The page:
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18th Century “EVASION” TOKENS
Counterfeit coins have been issued — since the beginning of coinage — by many people who saw a way to make money by “making money.” For many years, counterfeit coin was simply the production of the coins of a government by private parties, using dies privately prepared. These coins were close to the exact similitude of the original government produced coinage. They were, in fact, as close to the original coin as the counterfeiter could make them in the hope that they would not be detected as counterfeit and be readily accepted by the public.
This practice came to a halt with the passage of laws making the manufacture and uttering (passing) of counterfeits an imprisonable offence. By 1753 it was estimated that no more than 2/5ths of the coin in circulation were genuine. By 1771, the problem—already acute—was getting out of hand. Magistrates were empowered to order searches, and to destroy coining machinery. The laws, however, had a loophole.
The laws were written to cover Regal coinage. If a coin was made that was not an EXACT COPY of the Regal coin, it was considered to be a token, and the law did not apply. Thus, the counterfeiters simply switched from making counterfeit coins to making “Evasion” token coinage that looked somewhat like the regal coin. These pieces usually had a bust on the obverse — often a likeness of King George III, or some other well known figure — and a seated Britannia or a harp (for Ireland) on the reverse. The legends were often nonsense. Instead of “George III Rex,” the obverse might have “George Rules,” “George Reigns” or “George Sus-Sex”. Other obverses treated with other personalities, such as “Glorivs Jer -Vis” or “Cornwal Lis - Ind.” The reverse legend on a good coin is “Britannia.” The evasion token might say “Briton’s Happy Isles,” “Bonney Girls” or “Bater Sea.” Humor was often seen — one of my favorite reverse legends is “Hila-rias.” The makers of these lightweight pieces did not worry about being caught — there was little the government could do. The laws of the land did not cover “Evasions.”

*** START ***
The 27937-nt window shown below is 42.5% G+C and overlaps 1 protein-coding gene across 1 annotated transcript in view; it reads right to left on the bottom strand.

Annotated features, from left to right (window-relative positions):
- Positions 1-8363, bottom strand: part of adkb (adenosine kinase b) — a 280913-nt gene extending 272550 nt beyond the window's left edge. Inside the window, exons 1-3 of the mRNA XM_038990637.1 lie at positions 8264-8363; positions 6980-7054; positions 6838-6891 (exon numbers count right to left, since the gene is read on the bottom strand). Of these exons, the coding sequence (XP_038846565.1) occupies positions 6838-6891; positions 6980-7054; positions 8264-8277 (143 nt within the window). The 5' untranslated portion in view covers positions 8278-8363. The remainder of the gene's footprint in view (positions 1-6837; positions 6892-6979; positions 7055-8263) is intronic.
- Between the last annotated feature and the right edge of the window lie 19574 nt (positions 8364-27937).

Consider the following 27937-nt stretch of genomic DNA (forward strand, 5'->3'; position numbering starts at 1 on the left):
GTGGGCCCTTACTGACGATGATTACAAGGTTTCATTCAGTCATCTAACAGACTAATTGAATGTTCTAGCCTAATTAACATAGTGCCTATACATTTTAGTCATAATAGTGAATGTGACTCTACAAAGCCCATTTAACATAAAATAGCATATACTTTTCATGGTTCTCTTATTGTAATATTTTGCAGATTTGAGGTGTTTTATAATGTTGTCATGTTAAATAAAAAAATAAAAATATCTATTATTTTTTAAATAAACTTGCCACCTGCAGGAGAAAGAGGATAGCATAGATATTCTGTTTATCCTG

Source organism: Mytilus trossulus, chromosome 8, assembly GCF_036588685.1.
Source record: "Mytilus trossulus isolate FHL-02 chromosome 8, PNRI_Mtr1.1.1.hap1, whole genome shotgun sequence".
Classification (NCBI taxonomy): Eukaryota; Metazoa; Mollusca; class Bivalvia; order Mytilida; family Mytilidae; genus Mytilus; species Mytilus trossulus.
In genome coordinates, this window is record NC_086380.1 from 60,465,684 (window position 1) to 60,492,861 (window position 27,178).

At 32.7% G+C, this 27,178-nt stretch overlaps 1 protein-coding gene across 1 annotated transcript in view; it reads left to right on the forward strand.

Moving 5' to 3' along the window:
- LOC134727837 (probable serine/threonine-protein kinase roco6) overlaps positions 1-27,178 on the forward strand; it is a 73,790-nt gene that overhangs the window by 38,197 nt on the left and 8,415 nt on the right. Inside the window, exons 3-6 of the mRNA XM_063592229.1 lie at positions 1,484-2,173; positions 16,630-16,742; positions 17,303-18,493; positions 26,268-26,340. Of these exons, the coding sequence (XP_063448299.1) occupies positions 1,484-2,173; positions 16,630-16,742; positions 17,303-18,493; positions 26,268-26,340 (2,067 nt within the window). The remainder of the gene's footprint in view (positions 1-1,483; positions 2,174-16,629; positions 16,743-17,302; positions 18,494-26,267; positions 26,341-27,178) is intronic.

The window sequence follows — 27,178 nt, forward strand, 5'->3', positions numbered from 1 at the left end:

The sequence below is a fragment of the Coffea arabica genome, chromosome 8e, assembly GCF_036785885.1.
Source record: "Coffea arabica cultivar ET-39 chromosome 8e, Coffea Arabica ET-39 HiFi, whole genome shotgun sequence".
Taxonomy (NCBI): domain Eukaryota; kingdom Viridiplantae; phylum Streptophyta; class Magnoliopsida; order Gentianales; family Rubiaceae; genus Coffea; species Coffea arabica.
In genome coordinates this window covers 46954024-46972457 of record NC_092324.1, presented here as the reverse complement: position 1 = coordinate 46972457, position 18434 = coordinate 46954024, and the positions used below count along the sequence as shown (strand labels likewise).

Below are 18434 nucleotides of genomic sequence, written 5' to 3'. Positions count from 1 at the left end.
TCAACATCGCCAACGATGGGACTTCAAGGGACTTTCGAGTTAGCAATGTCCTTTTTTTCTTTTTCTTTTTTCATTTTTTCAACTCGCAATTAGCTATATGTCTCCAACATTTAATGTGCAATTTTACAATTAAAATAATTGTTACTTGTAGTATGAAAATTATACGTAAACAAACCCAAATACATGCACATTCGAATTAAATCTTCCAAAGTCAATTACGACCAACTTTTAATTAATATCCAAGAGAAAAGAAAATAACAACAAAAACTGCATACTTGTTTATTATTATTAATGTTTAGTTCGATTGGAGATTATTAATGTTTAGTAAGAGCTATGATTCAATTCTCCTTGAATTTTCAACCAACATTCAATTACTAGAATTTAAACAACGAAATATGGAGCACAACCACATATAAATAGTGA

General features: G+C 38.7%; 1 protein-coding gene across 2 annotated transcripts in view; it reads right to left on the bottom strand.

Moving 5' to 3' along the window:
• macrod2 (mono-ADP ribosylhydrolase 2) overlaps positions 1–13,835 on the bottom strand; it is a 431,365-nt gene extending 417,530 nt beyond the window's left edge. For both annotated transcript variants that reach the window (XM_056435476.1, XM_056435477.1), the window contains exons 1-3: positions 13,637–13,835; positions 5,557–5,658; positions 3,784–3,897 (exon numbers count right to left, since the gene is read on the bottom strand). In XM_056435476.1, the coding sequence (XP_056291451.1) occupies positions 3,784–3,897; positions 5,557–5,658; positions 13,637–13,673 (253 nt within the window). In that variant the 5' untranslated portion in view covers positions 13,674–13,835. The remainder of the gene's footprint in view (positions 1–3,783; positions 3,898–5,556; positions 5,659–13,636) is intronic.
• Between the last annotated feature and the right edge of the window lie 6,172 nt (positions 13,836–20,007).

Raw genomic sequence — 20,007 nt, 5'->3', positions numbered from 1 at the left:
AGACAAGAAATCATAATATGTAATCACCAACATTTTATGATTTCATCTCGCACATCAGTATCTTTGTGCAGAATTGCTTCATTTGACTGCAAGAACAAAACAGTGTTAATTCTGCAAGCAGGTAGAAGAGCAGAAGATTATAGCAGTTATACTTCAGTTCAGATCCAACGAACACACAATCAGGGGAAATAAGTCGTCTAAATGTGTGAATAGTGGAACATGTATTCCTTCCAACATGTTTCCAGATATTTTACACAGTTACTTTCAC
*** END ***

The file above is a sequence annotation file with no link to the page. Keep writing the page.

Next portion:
The public accepted them for a variety of reasons. First and foremost, there was a need for small change. Second, the average provincial Briton could not read, and if the coin offered looked SOMEWHAT like the coin they were used to, it would be accepted. The use of these coppers were of a decided disadvantage to the end user.
There were two ways that this would manifest itself. The merchant, upon being offered a group of these lightweight coppers, could weigh them — and give the customer only the value of the coppers based on weight. The other method the merchant could use was to increase his prices to cover his losses when trying to redeem the token coinage. Either way, the customer was cheated if he had accepted the “coin” at full value.
The beginnings of their manufacture seems to be in the mid 1770’s, but a great number of them seemed to be issued after 1795 — between then and 1800. The subject matter on the tokens often alludes to events that took place in the last few years of the 18th century.
The first listing of these unusual and interesting tokens — both halfpennies and farthings — was in Atkins, published in 1892. The listing most likely was from tokens in his own collection, and from information gathered from other collectors. No update was made until Cobwright researched the issues, putting out a book in 1987 — updated in 1993. This is now the standard reference for the pieces.
The Copper Corner has copies of Cobwright in stock. See the Bibliography for more details on these reference works.
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